Life insurance agents don’t usually get paid unless they make a sale. This can sometimes cast us in a shady light if the application doesn’t go as planned and we start offering alternatives. People perceive us as doing what it takes to salvage some income out the whole deal.
I am not going to speak for all life insurance agents and claim that all of them take the moral high road and the client’s interests are always first and foremost, but as for me and my business that is absolutely the case. I want to share a story that happened last year and was brought full circle on Monday.
I was working with a couple in their 40’s, engaged to be married, and they wanted to take the step of getting life insurance. Everything went fine with her application. A picture of perfect health and no surprises. His application was another story.
We knew going in that he was overweight and had quoted the case based on build since there were no other health issues that he knew about. Once he completed the exam we found out, well, that it was a good thing he took an exam. His cholesterol was approaching the 300 mark and, based on his hbA1c, his glucose was elevated enough that he would be considered by most doctors to be diabetic. So, overweight, high cholesterol and diabetic led to an underwriting decision that raised the rate substantially.
He had originally applied for 20 year term insurance. My recommendation was to initially put a 10 year term in force to keep the price down. Once he made the changes to get his cholesterol and glucose and hopefully weight under control, we could apply again and get a better rate class and a longer term. Even the 10 year term price was more than he had expected to pay and he really just wanted to put it all off until he got things under control. He didn’t have other life insurance in force, so I made my best case for the logic of having insurance in force when you are doing battle with health issues, and especially potentially serious health issues. He finally conceded that it probably really was a good idea. We put the 10 year term in force for just over $800 per year.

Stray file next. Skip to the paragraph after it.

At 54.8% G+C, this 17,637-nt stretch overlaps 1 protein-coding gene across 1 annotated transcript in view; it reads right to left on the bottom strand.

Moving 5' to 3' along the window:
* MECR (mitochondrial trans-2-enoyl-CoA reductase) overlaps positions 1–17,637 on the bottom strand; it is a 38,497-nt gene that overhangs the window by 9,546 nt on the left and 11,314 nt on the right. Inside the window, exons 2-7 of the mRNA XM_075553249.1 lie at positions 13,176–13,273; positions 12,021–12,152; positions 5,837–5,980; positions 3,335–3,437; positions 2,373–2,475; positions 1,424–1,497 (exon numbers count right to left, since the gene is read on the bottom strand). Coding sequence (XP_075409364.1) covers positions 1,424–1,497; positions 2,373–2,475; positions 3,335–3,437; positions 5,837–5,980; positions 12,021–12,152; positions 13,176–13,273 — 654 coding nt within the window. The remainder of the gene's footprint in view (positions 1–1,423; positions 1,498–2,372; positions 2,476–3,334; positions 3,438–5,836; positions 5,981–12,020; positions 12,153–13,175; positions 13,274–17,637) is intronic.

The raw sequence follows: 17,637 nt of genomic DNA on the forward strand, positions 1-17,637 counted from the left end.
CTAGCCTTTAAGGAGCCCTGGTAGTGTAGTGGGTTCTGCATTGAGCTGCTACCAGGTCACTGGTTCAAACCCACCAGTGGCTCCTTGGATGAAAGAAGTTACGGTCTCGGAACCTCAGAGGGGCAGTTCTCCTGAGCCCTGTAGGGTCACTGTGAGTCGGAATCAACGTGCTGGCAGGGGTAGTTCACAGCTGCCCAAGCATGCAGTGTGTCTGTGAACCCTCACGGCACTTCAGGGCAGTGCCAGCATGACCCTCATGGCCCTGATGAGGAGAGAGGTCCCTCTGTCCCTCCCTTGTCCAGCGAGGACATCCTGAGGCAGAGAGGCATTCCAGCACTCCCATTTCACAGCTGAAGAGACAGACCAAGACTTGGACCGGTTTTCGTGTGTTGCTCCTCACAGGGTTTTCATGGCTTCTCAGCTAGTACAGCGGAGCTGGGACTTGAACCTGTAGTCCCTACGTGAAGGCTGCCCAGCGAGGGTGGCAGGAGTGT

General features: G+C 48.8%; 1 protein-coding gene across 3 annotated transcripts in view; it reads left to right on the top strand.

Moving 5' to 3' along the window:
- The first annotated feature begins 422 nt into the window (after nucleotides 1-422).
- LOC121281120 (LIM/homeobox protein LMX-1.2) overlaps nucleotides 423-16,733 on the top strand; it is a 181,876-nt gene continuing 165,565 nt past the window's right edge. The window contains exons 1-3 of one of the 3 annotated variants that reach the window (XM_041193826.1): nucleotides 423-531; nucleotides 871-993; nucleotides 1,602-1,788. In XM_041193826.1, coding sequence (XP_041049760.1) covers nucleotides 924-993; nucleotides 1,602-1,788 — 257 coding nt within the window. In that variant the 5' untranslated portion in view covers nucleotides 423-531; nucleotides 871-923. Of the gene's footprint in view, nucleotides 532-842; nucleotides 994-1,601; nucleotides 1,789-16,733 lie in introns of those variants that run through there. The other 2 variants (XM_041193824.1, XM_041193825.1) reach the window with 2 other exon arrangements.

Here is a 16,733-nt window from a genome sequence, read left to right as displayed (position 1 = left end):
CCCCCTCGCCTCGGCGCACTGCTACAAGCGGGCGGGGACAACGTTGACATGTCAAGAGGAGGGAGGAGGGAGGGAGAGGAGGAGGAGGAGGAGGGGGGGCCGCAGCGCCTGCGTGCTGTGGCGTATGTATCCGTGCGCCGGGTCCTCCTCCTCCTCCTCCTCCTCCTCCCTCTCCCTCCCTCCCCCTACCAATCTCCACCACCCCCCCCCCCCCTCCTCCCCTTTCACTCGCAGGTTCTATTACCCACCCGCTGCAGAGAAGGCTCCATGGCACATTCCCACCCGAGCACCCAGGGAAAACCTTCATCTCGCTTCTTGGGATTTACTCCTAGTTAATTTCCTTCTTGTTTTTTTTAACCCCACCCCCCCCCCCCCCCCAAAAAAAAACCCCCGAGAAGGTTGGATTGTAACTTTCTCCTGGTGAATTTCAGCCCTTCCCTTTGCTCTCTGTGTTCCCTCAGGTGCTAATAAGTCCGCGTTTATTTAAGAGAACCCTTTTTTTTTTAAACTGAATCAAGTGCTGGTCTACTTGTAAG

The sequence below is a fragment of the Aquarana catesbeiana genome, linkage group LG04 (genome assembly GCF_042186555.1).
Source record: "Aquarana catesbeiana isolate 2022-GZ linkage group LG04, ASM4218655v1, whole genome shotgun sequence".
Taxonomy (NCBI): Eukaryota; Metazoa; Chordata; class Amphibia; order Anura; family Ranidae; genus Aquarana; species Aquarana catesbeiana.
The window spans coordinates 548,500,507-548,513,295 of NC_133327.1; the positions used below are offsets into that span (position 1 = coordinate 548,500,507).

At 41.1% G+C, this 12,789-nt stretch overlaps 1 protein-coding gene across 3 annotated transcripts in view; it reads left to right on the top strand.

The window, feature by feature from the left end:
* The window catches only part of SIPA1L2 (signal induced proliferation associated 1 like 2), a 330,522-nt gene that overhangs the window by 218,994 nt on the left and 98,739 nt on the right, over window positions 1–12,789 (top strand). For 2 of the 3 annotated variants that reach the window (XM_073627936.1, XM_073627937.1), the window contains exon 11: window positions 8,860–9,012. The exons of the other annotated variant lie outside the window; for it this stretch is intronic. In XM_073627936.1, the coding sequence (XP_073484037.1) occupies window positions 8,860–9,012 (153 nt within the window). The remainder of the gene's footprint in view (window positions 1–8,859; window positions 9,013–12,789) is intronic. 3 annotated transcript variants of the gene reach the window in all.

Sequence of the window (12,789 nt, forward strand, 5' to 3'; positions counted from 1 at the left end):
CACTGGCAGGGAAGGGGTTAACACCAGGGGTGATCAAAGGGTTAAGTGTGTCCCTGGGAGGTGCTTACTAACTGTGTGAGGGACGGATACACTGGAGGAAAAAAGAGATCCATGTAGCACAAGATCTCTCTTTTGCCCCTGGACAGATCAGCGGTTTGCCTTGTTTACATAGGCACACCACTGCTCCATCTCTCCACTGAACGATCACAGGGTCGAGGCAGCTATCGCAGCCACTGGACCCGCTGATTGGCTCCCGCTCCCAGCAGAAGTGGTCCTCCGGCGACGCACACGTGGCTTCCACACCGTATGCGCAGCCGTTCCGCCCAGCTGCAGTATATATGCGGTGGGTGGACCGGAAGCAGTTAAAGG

His fiancee called me Monday, almost a year after we put his coverage in force, to let me know that he had died suddenly the day before. There is an autopsy pending, but I suspect what will be found is that all of those risk factors, obesity, high cholesterol and diabetes, led to a heart attack.
Bottom line. The good news is that we are now talking about processing a claim versus what he should have done. It really wasn’t about me and my next paycheck. It honestly is a real concern for those who would joust with health issues without insurance. This story is tragic, but there is something of a good ending. Over the years I have seen far too many that were tragic and ended with no insurance in place.